More difficult to establish are claims that some bar hostesses brush sleeping drugs onto their nipples.

Phuket, though, has enough broad entertainment options to appeal to families as well as fornicators. Luxury villas and five-star resorts are these days attracting an upmarket audience at the same time as expat beggars are becoming less rare.

Direct flights from Hong Kong and other regional destinations have helped to attract two million international visitors to Phuket this year.

As well as the appeal of Phuket's beaches and coral reefs, the place also has drawing power for travellers looking for fun because of its carefree approach.

While admitting they should have been more cautious, Tamara Robins and Derryn Ruolle would never-the-less like to see far greater accent on the ''care'' aspect of that phrase.

Their case is an object lesson to all travellers. Yes, you can use the safe in your room. But if the items in the safe are stolen, how do you prove it was theft, and how do you prove what was stolen?

A version of this article appears in today's South China Morning Post newspaper in Hong Kong.


Comments have been disabled for this article.


These room safes are not safe. Do not trust them. And I think the resorts have even a printout in the room saying, they are not responsible for any theft. Is it just a box, you can hide things from your kids? One should at least be told so. Travel light or use the central hotel safe with receipt. Sorry for the ring.

Posted by Lena on January 1, 2012 07:59


I stay in hotels around the world quite a lot and I think there's usually notice on/near the safe stating to the effect that guests place items in the safe at their own risk and that the hotel takes no responsibility for any missing items. If this was the case here, then I'm afraid the resort does not have a moral obligation to compensate them. Saying this though, I too would be p****d off if it was proved that the safe was opened by master key normally kept at the front desk (and which I assume was returned to the front desk after the theft as there is no mention of it being missing).

What about CCTV cameras in the corridors, lift lobbies etc?....this is usually the norm these days.

As often is the case though, a little more personal vigilance on behalf of the victims would be advised; don't leave items of sentimental value in the safe (why take off your wedding rings?) and make sure you are well insured.

Posted by Andy on January 1, 2012 08:50

Editor Comment:

There was a small notice in the room along those lines but the guests - like most people on short holidays - did not see it or read it until after their possessions had vanished. The notice probably should be stuck to the safe door, not on a loose piece of card. The resort acknowledges it's a deficiency not to have security cameras on the premises these days. The master key was kept in a safe at the front desk, with access available to just one member of staff, according to the resort.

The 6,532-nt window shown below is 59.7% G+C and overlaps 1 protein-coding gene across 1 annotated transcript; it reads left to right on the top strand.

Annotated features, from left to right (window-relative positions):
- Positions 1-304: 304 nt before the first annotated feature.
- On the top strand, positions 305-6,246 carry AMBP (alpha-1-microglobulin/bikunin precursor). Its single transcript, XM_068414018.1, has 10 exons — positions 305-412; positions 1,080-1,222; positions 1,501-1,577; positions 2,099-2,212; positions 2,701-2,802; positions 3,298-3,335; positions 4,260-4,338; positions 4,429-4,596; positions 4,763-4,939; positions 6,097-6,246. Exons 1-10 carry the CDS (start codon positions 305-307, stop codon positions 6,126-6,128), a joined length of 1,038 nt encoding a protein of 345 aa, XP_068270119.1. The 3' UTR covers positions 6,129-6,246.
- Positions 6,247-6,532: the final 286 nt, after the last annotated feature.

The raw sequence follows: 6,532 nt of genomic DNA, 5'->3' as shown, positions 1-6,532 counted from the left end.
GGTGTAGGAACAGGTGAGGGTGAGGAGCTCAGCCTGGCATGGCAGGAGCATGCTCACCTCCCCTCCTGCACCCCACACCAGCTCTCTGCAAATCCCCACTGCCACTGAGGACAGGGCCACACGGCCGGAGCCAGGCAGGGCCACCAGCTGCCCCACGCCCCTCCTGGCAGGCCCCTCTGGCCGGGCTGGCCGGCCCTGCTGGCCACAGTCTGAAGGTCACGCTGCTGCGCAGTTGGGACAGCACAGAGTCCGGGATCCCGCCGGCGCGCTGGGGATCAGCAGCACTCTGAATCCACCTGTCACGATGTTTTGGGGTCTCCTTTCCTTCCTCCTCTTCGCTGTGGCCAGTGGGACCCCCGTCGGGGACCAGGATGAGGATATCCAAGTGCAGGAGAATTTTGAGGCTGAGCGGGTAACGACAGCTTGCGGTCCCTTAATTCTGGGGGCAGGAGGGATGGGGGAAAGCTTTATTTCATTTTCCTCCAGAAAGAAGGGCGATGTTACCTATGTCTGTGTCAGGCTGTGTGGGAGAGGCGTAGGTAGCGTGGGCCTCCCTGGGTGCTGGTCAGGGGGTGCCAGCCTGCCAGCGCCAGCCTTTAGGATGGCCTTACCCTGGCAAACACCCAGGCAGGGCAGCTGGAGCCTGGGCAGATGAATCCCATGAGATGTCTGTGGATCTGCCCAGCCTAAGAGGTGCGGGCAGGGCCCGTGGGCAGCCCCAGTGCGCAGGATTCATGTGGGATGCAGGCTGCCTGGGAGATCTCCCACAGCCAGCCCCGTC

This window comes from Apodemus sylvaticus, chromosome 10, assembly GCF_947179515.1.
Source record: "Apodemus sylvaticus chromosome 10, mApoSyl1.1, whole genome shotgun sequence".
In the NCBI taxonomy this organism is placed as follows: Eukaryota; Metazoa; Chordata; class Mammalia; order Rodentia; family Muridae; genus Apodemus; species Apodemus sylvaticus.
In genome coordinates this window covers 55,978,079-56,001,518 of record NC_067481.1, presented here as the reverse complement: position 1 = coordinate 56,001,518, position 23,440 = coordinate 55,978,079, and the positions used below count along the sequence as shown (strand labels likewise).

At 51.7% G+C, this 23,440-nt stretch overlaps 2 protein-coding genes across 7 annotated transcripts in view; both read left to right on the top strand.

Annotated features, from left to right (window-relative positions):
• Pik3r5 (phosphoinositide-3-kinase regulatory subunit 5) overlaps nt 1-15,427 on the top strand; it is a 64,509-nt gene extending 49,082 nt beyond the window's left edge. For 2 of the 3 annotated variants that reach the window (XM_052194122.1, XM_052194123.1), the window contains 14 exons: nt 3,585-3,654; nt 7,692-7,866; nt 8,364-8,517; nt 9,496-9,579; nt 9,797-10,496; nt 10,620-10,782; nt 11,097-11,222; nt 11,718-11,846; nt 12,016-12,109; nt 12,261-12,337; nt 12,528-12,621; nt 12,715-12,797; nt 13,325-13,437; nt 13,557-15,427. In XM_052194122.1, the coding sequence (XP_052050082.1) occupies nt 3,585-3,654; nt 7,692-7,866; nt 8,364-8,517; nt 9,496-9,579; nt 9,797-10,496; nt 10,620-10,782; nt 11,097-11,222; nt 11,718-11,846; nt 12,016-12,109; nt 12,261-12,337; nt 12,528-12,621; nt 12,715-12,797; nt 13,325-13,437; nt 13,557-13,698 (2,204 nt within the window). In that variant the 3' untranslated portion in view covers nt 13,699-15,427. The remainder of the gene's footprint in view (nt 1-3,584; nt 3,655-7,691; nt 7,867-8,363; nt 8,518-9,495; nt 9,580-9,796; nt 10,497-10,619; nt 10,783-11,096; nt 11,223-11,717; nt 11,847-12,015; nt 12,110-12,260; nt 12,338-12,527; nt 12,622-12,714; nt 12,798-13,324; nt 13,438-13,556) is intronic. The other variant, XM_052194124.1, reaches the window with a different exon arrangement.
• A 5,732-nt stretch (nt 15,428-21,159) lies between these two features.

Ed, thanks for the further info. (moderated)

Posted by Andy on January 1, 2012 09:30

Editor Comment:

We are not able to speculate as to what might have happened. Yes, forensic police checked for fingerprints in the room as part of the police investigation.


can we please get rid of those stupid pop out ads at the side of the page please - unnecessary and unhelpful!!

Posted by another steve on January 1, 2012 09:44

Editor Comment:

Send your 20 year subscription today, another steve, and we'll do it straight away.


and that my friends is why you ALWAYS take out travel insurance......

Posted by Kay Of Australia on January 1, 2012 09:47


I lost all sympathy when I read they did not have travel insurance.

Posted by Joel M on January 1, 2012 10:33


Seems pretty crazy to bring $20,000 worth of jewelry and kit on holiday to Phuket in the first place considering it's appalling reputation internationally.

Have to love the attitude of the resort manager. " Hope the police catch the employee who stole the stuff, as I don't give a damn!"

Not great PR for Phuket.

Posted by Anthony on January 1, 2012 11:51


As an expat resident (travel insurance not applicable) I had a lot of money stolen from me last week by a trusted, long time Thai employee.

Posted by Sam on January 1, 2012 13:41

Editor Comment:

That's unfortunate but it would be foolish to assume that what happened to you is necessarily what happens in every other case.


A tourist leaves his personal property in a locked hotel room in a secure safe. His property is stolen and it's his fault?

I thought I was on the wrong site and had accidentally reached

Most places only allow certain people access to the master key so how about putting the blame on the guilty rather than the innocent guests?